The space shuttle also opened up the anthropometric limitations for all potential astronaut applicants and allowed larger men (95th percentile) and smaller women (5th percentile) to be qualified for selection.

Beginning with the Space Shuttle program, additional crew members have trained with the professional astronauts. They included payload specialists—career scientists and engineers who typically flew only once and then returned to their home laboratories or companies. They were often principal investigators and trained typically for more than 18 months on the mission research manifested with the Spacelab but for only 6 months with the crew and space shuttle systems. Some were corporate researchers. Eventually, this category would be expanded to include spaceflight participants, who were general observers of the spaceflight experience. Approximately 60 payload specialists have flown with the Space Shuttle program.

Table 1.2 shows 20 selected and announced classes of astronauts from 1959 to 2009, a span of 50 years: 148 pilots, 17 scientist-astronauts (Apollo era), 163 mission specialists (space shuttle to present), 35 international partner astronauts (Japan, Europe, and Canada), and three educators. All were trained in the training facilities at the NASA Johnson Space Center.

Figure 1.2 illustrates the historical Astronaut Corps size and trends from 1959 to the present. Several trends

TABLE 1.2 Astronaut Class Composition from 1959 to 2009

Year Class # Pilots Apollo and Skylab Scientists Mission Specialists International Partners Educators Total
1959 1 7 0 0 0 0 7
1962 2 9 0 0 0 0 9
1963 3 14         14a
1965 4   6       6b
1966 5 19         19c
1967 6   11       11d
1969 7 7         7
1978 8 13   22     35
1980 9 8   11 2   21e
1984 10 7   10     17
1985 11 6   8     14f
1987 12 7   8     15
1990 13 7   16     23
1992 14 4   15 5   24g
1995 15 10   9 4   23
1996 16 10   25 9   44
1998 17 8   17 7   32
2000 18 7   10     17
2004 19 2   6 3 3 14h
2009 20 3   6 5   14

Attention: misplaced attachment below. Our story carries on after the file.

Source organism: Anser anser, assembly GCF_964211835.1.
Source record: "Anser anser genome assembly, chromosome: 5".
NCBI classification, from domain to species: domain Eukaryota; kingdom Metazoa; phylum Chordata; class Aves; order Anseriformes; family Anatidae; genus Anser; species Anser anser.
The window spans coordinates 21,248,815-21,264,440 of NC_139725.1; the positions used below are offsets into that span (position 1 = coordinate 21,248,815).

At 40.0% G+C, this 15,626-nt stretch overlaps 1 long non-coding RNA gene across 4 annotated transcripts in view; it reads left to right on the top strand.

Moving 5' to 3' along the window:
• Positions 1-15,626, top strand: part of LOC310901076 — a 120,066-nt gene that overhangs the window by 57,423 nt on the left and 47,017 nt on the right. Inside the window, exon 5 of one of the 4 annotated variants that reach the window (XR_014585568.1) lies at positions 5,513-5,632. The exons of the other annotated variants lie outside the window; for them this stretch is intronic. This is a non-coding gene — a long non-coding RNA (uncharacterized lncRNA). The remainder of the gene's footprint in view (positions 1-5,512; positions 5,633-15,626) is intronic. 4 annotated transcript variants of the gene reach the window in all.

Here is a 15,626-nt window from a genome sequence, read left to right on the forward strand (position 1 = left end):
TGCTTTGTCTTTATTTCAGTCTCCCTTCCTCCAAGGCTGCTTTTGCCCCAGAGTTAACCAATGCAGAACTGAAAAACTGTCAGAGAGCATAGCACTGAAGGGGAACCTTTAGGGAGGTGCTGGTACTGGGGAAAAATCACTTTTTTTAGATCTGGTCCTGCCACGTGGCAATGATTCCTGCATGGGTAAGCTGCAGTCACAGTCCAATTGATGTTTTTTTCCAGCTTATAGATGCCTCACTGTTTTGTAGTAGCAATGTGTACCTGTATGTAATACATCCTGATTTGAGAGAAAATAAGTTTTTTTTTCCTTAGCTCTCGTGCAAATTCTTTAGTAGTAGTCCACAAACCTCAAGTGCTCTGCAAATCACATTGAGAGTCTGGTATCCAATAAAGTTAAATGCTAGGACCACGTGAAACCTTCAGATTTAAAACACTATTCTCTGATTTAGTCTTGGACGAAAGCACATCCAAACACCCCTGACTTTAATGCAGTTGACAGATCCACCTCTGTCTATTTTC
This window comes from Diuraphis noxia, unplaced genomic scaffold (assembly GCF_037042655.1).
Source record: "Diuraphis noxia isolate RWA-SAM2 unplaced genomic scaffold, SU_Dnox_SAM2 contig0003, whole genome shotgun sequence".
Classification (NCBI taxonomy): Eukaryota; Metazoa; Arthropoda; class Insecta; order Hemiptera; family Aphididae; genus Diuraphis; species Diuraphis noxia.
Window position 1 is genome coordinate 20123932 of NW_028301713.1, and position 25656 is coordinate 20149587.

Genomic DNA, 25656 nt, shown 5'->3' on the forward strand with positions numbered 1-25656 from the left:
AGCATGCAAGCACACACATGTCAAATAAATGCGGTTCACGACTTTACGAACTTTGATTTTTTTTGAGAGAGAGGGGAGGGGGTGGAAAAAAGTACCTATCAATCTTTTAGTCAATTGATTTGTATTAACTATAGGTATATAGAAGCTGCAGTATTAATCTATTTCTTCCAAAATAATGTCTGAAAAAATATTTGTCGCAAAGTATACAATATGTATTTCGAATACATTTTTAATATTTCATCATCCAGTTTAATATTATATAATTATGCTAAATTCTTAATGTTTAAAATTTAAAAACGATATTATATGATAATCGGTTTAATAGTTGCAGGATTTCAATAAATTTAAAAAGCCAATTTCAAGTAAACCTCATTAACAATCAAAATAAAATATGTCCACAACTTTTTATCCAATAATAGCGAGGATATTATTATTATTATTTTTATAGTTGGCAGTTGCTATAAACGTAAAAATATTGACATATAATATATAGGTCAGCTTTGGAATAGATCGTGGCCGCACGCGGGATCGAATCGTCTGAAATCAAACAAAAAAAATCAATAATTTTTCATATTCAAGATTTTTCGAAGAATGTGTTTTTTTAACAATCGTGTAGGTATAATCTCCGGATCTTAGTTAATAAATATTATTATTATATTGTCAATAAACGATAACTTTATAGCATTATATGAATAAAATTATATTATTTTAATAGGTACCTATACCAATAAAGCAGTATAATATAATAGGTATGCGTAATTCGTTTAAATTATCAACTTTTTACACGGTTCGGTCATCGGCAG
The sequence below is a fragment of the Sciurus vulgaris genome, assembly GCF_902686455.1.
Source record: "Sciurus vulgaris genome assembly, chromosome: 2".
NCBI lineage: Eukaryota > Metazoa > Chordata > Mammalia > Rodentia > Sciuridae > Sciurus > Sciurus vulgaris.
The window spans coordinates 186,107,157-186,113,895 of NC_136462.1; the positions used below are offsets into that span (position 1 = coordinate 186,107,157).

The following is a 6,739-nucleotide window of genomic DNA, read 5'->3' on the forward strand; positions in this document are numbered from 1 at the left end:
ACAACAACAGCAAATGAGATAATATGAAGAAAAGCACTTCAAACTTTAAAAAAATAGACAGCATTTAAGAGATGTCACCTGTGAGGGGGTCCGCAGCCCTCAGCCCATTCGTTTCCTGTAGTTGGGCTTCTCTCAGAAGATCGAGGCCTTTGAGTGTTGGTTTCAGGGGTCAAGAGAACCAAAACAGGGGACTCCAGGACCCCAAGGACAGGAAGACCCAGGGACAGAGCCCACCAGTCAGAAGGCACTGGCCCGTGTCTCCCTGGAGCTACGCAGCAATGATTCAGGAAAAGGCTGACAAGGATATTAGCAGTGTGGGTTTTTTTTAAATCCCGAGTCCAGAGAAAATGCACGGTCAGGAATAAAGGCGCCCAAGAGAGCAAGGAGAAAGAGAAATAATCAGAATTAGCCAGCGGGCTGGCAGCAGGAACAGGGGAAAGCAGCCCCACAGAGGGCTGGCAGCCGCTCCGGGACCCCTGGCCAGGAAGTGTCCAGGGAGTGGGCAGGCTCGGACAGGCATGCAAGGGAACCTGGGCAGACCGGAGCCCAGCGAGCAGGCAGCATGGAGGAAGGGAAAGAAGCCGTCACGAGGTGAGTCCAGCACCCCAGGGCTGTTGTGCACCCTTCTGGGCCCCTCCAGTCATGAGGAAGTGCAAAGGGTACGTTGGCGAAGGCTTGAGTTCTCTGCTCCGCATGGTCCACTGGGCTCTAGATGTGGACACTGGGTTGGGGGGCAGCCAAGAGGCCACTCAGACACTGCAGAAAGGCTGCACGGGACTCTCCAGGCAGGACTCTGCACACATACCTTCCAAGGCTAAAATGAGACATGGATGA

Total   148 17 163 35 3 366

aFour died in training accidents before they could fly.

bFour had prior military experience. Two left NASA without having flown in space. All had delayed flight assignments because of the requirement that they spend a year at U.S. Air Force (USAF) Undergraduate Pilot Training (UPT) to be jet pilot qualified.

cAll with military experience. One died in an accident before flight, one left because of illness before flight.

dAll had delayed flight assignments because of the requirement that they spend a year at USAF UPT to be jet pilot qualified. Seven remained after Apollo and formed the core of the space shuttle mission specialists before the 1978 astronaut selection. Four did not complete training for flight.

eFirst two European Space Agency (ESA) astronauts to be assigned to train as mission specialists. Trained for first year and then returned to ESA for payload training. One was professional commercial and military pilot.

fFirst teacher in place, Christa McAuliffe, assigned but trained in “payload specialist” curricula, which generally started 6 months before launch. Number not counted in total.

gInternational partner astronauts announced with NASA classes. Participated as mission specialists, including T-38N training, before flight.

hEducators trained as full mission specialists, including T-38N spaceflight readiness training. Does not include the Russian cosmonauts, who announce their own classes, even though they are part of future joint ISS and Soyuz crews.



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